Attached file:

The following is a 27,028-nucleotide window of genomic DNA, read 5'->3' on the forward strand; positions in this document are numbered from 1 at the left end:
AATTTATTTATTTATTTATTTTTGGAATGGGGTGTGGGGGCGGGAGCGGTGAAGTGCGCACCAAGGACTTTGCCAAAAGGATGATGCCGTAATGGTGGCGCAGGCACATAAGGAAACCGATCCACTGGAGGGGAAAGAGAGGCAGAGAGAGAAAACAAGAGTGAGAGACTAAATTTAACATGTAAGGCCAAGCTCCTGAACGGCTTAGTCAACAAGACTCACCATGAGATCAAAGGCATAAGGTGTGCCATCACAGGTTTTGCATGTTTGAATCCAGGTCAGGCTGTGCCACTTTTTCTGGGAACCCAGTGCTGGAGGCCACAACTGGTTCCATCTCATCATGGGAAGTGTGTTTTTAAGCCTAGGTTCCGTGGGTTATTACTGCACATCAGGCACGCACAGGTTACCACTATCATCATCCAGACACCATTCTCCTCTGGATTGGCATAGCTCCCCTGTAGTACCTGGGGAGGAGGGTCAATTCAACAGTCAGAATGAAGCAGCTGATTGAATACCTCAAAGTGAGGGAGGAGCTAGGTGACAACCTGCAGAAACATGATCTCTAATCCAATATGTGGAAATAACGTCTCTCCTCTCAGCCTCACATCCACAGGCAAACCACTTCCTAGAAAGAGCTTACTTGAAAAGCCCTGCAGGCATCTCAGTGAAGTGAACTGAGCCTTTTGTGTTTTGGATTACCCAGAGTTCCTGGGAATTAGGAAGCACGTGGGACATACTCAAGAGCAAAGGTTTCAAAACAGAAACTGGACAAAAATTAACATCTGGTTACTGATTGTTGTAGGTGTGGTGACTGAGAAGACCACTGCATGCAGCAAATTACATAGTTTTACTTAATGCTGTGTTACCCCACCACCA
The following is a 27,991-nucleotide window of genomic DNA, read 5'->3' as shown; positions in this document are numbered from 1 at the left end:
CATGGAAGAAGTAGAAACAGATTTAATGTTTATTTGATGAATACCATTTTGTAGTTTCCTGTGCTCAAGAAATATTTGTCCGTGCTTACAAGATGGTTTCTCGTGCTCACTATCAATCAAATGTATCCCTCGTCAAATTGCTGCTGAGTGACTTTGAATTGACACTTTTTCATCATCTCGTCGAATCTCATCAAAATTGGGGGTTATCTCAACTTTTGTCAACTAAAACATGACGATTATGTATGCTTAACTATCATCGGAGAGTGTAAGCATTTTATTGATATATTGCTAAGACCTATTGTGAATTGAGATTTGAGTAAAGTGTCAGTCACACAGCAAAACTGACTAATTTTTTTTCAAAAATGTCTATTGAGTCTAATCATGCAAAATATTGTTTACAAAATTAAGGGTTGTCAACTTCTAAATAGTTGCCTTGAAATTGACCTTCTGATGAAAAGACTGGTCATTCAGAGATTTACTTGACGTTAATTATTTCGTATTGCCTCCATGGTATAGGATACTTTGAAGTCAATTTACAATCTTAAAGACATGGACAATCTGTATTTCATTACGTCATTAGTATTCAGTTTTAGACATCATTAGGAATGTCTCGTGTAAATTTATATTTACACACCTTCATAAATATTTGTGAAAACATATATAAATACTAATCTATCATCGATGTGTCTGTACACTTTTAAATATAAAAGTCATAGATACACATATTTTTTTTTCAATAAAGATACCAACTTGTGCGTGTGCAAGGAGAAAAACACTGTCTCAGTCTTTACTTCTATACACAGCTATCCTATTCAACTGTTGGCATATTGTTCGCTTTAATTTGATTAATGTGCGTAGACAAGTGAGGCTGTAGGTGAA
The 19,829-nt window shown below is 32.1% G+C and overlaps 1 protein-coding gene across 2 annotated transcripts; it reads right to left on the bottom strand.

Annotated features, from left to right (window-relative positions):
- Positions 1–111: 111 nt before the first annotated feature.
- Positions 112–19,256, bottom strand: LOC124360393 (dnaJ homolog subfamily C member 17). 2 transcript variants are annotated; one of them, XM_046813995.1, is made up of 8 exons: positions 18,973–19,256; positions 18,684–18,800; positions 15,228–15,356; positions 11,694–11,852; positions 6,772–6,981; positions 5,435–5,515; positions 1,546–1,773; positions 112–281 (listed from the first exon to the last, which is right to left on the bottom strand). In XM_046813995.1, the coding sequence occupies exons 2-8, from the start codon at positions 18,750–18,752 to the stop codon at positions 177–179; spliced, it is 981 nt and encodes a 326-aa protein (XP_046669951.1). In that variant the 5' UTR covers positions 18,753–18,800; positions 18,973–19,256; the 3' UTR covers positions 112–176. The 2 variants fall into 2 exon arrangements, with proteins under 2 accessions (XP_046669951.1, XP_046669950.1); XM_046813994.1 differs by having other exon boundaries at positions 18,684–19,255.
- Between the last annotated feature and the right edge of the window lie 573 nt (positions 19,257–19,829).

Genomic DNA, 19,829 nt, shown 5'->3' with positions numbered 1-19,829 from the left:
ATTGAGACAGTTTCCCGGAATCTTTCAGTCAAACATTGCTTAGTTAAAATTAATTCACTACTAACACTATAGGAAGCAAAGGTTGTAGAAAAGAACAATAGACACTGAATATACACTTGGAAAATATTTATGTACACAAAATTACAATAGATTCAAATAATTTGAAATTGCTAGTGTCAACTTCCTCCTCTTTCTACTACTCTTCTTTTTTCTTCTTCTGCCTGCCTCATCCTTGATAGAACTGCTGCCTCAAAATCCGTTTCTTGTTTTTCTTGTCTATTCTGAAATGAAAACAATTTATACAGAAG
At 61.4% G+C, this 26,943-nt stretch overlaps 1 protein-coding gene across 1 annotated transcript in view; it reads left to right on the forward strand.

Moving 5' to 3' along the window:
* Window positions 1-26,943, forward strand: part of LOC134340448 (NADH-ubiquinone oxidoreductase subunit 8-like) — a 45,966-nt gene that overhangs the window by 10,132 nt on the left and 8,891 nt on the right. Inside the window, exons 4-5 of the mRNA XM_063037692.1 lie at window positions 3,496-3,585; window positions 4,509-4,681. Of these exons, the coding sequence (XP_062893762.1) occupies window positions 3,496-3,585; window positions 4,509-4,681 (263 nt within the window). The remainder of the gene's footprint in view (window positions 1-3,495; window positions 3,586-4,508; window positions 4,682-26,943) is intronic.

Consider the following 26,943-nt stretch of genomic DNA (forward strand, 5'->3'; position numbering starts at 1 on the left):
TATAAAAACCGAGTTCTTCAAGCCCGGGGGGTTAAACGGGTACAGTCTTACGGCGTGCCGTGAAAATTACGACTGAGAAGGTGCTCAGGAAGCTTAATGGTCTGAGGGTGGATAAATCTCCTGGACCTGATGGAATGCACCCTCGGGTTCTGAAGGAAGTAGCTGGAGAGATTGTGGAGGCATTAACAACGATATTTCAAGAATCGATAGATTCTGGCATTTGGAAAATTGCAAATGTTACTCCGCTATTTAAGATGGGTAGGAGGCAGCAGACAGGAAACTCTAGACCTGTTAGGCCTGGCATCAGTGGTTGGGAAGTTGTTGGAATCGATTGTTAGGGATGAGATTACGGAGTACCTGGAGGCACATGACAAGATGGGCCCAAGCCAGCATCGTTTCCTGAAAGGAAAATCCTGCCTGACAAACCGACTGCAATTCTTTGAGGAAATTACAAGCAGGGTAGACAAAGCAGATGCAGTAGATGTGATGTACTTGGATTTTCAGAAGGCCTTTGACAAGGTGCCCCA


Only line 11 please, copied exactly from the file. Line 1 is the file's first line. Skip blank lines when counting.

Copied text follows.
ATTGAGACAGTTTCCCGGAATCTTTCAGTCAAACATTGCTTAGTTAAAATTAATTCACTACTAACACTATAGGAAGCAAAGGTTGTAGAAAAGAACAATAGACACTGAATATACACTTGGAAAATATTTATGTACACAAAATTACAATAGATTCAAATAATTTGAAATTGCTAGTGTCAACTTCCTCCTCTTTCTACTACTCTTCTTTTTTCTTCTTCTGCCTGCCTCATCCTTGATAGAACTGCTGCCTCAAAATCCGTTTCTTGTTTTTCTTGTCTATTCTGAAATGAAAACAATTTATACAGAAG